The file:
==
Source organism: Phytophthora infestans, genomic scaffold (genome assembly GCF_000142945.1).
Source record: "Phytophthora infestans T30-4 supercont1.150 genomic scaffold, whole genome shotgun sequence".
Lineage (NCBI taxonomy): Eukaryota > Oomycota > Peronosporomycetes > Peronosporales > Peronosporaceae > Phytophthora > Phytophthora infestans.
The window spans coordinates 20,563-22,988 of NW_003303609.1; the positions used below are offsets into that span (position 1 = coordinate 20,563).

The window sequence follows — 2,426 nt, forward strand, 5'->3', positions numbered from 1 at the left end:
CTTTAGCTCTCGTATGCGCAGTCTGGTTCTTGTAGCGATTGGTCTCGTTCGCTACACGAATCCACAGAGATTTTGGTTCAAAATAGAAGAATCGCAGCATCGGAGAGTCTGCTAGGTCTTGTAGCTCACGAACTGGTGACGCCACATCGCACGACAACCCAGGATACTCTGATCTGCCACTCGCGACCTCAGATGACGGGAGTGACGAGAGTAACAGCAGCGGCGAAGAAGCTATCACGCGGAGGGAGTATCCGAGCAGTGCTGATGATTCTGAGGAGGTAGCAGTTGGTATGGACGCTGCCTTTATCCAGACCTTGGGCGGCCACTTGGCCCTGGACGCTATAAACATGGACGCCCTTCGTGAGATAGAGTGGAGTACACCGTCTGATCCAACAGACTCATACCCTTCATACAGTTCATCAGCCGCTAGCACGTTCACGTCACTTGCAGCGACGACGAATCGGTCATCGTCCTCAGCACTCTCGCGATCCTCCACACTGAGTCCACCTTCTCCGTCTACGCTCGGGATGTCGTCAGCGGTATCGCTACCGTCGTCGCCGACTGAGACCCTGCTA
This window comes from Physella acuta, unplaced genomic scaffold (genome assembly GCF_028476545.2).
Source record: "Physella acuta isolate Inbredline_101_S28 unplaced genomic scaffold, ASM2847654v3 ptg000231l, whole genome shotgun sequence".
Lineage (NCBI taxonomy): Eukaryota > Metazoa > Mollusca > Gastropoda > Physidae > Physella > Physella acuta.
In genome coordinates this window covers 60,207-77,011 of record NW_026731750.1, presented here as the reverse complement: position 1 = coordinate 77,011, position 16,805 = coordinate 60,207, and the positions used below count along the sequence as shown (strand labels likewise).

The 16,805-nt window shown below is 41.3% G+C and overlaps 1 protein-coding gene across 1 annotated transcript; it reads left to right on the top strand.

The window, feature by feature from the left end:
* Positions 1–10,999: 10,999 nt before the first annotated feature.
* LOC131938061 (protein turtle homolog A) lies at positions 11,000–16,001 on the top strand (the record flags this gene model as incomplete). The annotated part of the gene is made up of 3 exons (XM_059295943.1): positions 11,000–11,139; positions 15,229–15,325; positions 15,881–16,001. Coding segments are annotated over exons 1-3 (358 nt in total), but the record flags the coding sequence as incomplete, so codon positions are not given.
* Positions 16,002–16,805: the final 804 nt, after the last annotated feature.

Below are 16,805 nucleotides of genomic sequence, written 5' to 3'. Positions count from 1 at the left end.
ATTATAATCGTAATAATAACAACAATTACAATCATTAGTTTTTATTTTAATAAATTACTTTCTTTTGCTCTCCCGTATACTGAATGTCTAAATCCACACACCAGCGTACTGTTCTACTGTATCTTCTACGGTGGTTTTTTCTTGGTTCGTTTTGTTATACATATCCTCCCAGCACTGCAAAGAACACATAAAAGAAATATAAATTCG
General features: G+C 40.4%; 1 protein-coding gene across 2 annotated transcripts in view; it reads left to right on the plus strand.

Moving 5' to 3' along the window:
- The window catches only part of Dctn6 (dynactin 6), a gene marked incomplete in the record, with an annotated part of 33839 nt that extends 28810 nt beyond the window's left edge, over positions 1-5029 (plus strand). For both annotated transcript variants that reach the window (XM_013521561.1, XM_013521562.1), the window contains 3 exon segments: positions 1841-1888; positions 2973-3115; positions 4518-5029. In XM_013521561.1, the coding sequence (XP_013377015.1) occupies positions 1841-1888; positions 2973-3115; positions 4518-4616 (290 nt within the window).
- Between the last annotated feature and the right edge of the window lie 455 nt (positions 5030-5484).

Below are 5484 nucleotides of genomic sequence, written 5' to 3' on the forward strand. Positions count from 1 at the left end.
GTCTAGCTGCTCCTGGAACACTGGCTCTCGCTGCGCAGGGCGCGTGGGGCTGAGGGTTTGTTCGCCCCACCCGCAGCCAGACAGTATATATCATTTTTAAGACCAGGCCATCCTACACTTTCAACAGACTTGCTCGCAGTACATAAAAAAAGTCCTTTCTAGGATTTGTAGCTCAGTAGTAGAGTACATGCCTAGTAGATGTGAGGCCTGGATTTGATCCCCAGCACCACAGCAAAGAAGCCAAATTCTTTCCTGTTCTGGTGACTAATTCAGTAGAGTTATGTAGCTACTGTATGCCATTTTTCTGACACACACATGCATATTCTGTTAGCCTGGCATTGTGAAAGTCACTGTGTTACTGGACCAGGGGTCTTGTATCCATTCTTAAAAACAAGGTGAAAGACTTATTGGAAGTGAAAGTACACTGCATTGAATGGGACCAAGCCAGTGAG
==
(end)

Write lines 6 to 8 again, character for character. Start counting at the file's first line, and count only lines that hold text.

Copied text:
CTTTAGCTCTCGTATGCGCAGTCTGGTTCTTGTAGCGATTGGTCTCGTTCGCTACACGAATCCACAGAGATTTTGGTTCAAAATAGAAGAATCGCAGCATCGGAGAGTCTGCTAGGTCTTGTAGCTCACGAACTGGTGACGCCACATCGCACGACAACCCAGGATACTCTGATCTGCCACTCGCGACCTCAGATGACGGGAGTGACGAGAGTAACAGCAGCGGCGAAGAAGCTATCACGCGGAGGGAGTATCCGAGCAGTGCTGATGATTCTGAGGAGGTAGCAGTTGGTATGGACGCTGCCTTTATCCAGACCTTGGGCGGCCACTTGGCCCTGGACGCTATAAACATGGACGCCCTTCGTGAGATAGAGTGGAGTACACCGTCTGATCCAACAGACTCATACCCTTCATACAGTTCATCAGCCGCTAGCACGTTCACGTCACTTGCAGCGACGACGAATCGGTCATCGTCCTCAGCACTCTCGCGATCCTCCACACTGAGTCCACCTTCTCCGTCTACGCTCGGGATGTCGTCAGCGGTATCGCTACCGTCGTCGCCGACTGAGACCCTGCTA
This window comes from Physella acuta, unplaced genomic scaffold (genome assembly GCF_028476545.2).
Source record: "Physella acuta isolate Inbredline_101_S28 unplaced genomic scaffold, ASM2847654v3 ptg000231l, whole genome shotgun sequence".